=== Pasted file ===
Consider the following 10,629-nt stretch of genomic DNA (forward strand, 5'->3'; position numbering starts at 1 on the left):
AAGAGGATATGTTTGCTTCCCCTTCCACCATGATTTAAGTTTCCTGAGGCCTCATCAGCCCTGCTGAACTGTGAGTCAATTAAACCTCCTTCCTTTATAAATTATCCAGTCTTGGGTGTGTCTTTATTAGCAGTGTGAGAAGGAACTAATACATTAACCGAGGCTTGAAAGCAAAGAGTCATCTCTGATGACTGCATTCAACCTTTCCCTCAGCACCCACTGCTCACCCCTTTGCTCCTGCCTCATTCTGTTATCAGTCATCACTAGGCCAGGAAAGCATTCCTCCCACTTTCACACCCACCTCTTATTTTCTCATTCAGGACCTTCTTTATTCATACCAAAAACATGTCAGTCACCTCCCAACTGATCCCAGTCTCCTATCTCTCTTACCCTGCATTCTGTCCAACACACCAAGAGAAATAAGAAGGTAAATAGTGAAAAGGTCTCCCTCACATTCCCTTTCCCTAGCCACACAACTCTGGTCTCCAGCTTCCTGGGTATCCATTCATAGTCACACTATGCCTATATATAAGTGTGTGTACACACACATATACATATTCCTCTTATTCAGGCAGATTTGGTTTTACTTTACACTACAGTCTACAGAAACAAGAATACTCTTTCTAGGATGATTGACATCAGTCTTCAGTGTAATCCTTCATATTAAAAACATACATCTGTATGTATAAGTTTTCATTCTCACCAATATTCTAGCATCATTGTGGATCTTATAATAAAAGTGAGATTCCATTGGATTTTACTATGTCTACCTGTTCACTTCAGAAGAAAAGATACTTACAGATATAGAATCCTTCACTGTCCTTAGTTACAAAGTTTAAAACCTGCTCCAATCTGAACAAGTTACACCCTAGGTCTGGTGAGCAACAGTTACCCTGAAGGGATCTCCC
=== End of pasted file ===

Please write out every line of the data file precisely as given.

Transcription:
Consider the following 10,629-nt stretch of genomic DNA (forward strand, 5'->3'; position numbering starts at 1 on the left):
AAGAGGATATGTTTGCTTCCCCTTCCACCATGATTTAAGTTTCCTGAGGCCTCATCAGCCCTGCTGAACTGTGAGTCAATTAAACCTCCTTCCTTTATAAATTATCCAGTCTTGGGTGTGTCTTTATTAGCAGTGTGAGAAGGAACTAATACATTAACCGAGGCTTGAAAGCAAAGAGTCATCTCTGATGACTGCATTCAACCTTTCCCTCAGCACCCACTGCTCACCCCTTTGCTCCTGCCTCATTCTGTTATCAGTCATCACTAGGCCAGGAAAGCATTCCTCCCACTTTCACACCCACCTCTTATTTTCTCATTCAGGACCTTCTTTATTCATACCAAAAACATGTCAGTCACCTCCCAACTGATCCCAGTCTCCTATCTCTCTTACCCTGCATTCTGTCCAACACACCAAGAGAAATAAGAAGGTAAATAGTGAAAAGGTCTCCCTCACATTCCCTTTCCCTAGCCACACAACTCTGGTCTCCAGCTTCCTGGGTATCCATTCATAGTCACACTATGCCTATATATAAGTGTGTGTACACACACATATACATATTCCTCTTATTCAGGCAGATTTGGTTTTACTTTACACTACAGTCTACAGAAACAAGAATACTCTTTCTAGGATGATTGACATCAGTCTTCAGTGTAATCCTTCATATTAAAAACATACATCTGTATGTATAAGTTTTCATTCTCACCAATATTCTAGCATCATTGTGGATCTTATAATAAAAGTGAGATTCCATTGGATTTTACTATGTCTACCTGTTCACTTCAGAAGAAAAGATACTTACAGATATAGAATCCTTCACTGTCCTTAGTTACAAAGTTTAAAACCTGCTCCAATCTGAACAAGTTACACCCTAGGTCTGGTGAGCAACAGTTACCCTGAAGGGATCTCCC